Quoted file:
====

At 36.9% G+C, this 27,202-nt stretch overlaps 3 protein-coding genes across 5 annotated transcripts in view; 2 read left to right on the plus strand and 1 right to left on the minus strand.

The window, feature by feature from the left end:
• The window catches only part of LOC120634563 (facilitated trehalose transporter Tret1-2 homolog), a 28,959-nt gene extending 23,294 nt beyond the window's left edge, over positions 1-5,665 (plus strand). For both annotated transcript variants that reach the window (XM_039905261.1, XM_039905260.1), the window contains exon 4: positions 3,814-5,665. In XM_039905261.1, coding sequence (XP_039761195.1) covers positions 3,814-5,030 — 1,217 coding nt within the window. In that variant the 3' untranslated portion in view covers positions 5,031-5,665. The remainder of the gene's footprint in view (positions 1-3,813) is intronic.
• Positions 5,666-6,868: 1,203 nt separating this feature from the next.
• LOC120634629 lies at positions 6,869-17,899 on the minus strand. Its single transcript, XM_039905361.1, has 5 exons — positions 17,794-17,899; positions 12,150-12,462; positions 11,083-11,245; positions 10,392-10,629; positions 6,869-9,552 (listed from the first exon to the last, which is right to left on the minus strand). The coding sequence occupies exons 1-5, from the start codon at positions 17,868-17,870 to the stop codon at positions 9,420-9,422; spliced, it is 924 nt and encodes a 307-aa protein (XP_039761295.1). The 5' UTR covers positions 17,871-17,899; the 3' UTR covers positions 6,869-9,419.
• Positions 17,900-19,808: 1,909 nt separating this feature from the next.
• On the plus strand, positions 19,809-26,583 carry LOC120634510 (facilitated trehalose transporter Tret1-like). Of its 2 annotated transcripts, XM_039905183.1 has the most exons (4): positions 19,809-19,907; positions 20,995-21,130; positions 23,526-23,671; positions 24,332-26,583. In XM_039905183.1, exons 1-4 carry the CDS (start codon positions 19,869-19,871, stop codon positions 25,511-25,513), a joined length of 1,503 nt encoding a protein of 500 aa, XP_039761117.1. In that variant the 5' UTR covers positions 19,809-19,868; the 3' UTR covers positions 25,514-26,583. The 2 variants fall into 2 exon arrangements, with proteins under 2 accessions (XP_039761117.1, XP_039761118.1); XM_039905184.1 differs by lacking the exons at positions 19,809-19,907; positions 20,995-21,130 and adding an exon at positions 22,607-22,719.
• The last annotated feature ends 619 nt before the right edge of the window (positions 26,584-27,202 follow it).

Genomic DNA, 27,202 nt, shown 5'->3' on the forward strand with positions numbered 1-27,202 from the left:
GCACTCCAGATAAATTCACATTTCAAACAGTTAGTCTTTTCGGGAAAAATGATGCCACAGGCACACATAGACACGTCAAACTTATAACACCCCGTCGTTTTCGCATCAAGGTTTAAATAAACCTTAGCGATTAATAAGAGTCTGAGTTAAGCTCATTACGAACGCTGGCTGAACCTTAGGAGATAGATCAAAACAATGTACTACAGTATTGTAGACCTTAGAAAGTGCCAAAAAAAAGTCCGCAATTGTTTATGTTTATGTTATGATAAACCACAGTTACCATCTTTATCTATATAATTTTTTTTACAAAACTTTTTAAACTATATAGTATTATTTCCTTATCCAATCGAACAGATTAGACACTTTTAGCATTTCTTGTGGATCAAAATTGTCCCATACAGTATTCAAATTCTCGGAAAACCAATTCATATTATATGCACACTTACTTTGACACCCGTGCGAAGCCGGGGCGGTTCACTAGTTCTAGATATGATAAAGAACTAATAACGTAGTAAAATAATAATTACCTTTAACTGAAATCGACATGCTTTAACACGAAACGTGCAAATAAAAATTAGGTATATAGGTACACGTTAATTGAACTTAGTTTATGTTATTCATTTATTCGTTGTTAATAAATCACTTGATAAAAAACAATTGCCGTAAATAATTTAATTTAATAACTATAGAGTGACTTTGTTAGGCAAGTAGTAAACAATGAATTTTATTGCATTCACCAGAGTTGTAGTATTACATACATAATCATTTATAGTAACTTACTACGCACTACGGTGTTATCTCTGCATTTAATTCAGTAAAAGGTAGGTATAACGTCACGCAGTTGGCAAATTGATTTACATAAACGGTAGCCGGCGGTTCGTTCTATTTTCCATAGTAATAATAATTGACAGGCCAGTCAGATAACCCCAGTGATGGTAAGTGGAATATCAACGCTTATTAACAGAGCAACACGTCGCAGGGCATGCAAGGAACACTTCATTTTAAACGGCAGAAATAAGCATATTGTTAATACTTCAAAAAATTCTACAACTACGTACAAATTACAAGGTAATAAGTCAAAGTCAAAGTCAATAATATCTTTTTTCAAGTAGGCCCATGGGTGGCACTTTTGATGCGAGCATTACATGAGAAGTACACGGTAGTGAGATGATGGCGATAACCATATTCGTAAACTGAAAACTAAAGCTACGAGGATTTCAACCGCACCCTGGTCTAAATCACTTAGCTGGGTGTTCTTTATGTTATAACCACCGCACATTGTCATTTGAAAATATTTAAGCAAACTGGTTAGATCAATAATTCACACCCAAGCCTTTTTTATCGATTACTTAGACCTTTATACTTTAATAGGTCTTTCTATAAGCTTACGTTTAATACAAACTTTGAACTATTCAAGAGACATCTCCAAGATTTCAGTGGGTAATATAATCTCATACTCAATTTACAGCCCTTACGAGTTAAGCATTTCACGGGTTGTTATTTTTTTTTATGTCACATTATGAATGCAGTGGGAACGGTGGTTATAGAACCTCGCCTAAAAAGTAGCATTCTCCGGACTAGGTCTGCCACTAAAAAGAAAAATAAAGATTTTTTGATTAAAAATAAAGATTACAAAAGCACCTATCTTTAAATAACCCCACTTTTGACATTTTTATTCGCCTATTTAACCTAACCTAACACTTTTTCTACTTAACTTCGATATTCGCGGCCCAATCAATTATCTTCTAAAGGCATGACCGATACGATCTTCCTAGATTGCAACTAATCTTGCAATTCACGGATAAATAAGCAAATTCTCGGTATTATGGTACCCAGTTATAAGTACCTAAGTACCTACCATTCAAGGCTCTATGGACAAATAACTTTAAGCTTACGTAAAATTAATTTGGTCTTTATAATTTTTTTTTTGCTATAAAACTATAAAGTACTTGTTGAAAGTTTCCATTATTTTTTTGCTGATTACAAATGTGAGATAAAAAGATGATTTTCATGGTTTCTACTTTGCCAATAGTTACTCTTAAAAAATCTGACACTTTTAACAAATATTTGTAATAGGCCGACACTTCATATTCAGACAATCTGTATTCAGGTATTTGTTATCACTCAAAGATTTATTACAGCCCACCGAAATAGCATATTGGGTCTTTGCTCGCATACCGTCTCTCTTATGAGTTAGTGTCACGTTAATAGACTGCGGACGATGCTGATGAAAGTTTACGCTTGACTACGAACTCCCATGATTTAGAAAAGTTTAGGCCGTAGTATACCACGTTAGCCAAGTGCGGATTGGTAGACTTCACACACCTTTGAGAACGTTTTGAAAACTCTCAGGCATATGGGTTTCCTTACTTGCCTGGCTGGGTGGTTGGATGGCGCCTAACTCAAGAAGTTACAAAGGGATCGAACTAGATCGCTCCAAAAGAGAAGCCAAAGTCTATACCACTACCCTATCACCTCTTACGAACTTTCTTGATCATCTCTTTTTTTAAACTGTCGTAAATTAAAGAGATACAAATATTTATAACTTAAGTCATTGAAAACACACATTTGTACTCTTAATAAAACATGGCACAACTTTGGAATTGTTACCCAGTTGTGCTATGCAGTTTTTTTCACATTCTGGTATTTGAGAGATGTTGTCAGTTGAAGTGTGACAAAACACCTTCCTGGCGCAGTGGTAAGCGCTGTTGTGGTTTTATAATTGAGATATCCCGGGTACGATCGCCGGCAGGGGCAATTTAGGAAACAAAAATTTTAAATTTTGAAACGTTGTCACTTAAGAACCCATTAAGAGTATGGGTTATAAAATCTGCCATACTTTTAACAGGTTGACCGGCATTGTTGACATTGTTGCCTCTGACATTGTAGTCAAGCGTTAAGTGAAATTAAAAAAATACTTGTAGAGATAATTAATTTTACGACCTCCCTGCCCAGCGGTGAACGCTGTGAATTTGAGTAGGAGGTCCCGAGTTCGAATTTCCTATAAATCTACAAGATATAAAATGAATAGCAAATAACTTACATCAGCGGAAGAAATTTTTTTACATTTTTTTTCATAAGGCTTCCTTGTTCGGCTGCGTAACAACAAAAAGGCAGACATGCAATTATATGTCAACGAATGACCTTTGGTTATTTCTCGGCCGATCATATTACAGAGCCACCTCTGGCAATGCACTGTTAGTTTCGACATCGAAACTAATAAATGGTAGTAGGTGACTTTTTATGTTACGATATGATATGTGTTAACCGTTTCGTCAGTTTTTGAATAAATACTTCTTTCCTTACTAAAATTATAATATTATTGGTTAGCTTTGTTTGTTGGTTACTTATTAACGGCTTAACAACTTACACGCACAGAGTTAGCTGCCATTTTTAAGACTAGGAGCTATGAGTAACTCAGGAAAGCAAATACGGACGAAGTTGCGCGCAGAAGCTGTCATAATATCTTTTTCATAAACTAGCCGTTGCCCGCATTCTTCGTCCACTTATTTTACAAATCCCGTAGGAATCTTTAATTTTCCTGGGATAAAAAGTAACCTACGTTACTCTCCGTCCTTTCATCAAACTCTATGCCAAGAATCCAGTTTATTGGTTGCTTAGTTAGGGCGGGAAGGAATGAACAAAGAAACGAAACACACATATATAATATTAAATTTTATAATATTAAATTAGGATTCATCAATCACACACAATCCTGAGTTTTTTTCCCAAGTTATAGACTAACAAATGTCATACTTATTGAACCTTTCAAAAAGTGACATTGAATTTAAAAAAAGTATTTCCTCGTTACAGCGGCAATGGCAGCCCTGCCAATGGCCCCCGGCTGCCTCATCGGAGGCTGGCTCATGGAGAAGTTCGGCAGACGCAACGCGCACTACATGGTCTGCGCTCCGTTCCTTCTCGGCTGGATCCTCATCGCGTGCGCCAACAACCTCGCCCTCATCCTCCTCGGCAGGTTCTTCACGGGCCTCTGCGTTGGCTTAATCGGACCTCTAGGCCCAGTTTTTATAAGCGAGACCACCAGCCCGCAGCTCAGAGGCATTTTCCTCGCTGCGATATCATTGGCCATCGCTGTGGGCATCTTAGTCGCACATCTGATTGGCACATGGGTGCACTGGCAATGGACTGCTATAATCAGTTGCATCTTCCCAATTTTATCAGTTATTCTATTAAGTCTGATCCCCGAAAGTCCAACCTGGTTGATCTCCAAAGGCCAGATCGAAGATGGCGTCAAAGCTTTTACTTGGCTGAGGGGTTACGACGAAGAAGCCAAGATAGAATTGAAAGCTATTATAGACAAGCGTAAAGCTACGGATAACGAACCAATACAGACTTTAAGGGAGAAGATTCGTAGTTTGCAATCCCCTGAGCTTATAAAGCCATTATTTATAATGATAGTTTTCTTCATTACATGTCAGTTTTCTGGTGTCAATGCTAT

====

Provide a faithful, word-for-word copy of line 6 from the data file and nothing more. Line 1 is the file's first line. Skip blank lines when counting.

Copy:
• Positions 17,900-19,808: 1,909 nt separating this feature from the next.